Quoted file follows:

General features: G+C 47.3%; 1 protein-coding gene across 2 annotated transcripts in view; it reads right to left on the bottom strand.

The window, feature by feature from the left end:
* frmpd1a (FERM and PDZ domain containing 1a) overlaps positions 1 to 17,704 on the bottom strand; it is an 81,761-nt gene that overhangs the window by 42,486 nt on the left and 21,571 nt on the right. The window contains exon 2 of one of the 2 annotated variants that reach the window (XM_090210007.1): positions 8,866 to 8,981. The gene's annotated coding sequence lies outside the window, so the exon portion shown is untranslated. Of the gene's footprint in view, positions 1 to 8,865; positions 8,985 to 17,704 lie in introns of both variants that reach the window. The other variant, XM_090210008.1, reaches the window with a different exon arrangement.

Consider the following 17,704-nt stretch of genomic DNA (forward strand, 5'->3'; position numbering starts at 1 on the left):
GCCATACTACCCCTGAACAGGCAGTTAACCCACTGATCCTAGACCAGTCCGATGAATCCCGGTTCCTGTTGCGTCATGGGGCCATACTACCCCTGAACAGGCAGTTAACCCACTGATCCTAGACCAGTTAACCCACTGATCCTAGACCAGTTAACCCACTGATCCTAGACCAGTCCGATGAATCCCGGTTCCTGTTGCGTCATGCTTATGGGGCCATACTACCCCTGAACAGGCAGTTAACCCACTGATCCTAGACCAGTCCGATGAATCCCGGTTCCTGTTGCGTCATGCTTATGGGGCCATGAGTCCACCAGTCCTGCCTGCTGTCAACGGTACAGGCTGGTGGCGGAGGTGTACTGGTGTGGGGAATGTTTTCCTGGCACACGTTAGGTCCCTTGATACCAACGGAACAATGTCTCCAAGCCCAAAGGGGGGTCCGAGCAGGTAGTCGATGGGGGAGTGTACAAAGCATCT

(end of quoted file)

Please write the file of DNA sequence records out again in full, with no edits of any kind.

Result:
General features: G+C 47.3%; 1 protein-coding gene across 2 annotated transcripts in view; it reads right to left on the bottom strand.

The window, feature by feature from the left end:
* frmpd1a (FERM and PDZ domain containing 1a) overlaps positions 1 to 17,704 on the bottom strand; it is an 81,761-nt gene that overhangs the window by 42,486 nt on the left and 21,571 nt on the right. The window contains exon 2 of one of the 2 annotated variants that reach the window (XM_090210007.1): positions 8,866 to 8,981. The gene's annotated coding sequence lies outside the window, so the exon portion shown is untranslated. Of the gene's footprint in view, positions 1 to 8,865; positions 8,985 to 17,704 lie in introns of both variants that reach the window. The other variant, XM_090210008.1, reaches the window with a different exon arrangement.

Consider the following 17,704-nt stretch of genomic DNA (forward strand, 5'->3'; position numbering starts at 1 on the left):
GCCATACTACCCCTGAACAGGCAGTTAACCCACTGATCCTAGACCAGTCCGATGAATCCCGGTTCCTGTTGCGTCATGGGGCCATACTACCCCTGAACAGGCAGTTAACCCACTGATCCTAGACCAGTTAACCCACTGATCCTAGACCAGTTAACCCACTGATCCTAGACCAGTCCGATGAATCCCGGTTCCTGTTGCGTCATGCTTATGGGGCCATACTACCCCTGAACAGGCAGTTAACCCACTGATCCTAGACCAGTCCGATGAATCCCGGTTCCTGTTGCGTCATGCTTATGGGGCCATGAGTCCACCAGTCCTGCCTGCTGTCAACGGTACAGGCTGGTGGCGGAGGTGTACTGGTGTGGGGAATGTTTTCCTGGCACACGTTAGGTCCCTTGATACCAACGGAACAATGTCTCCAAGCCCAAAGGGGGGTCCGAGCAGGTAGTCGATGGGGGAGTGTACAAAGCATCT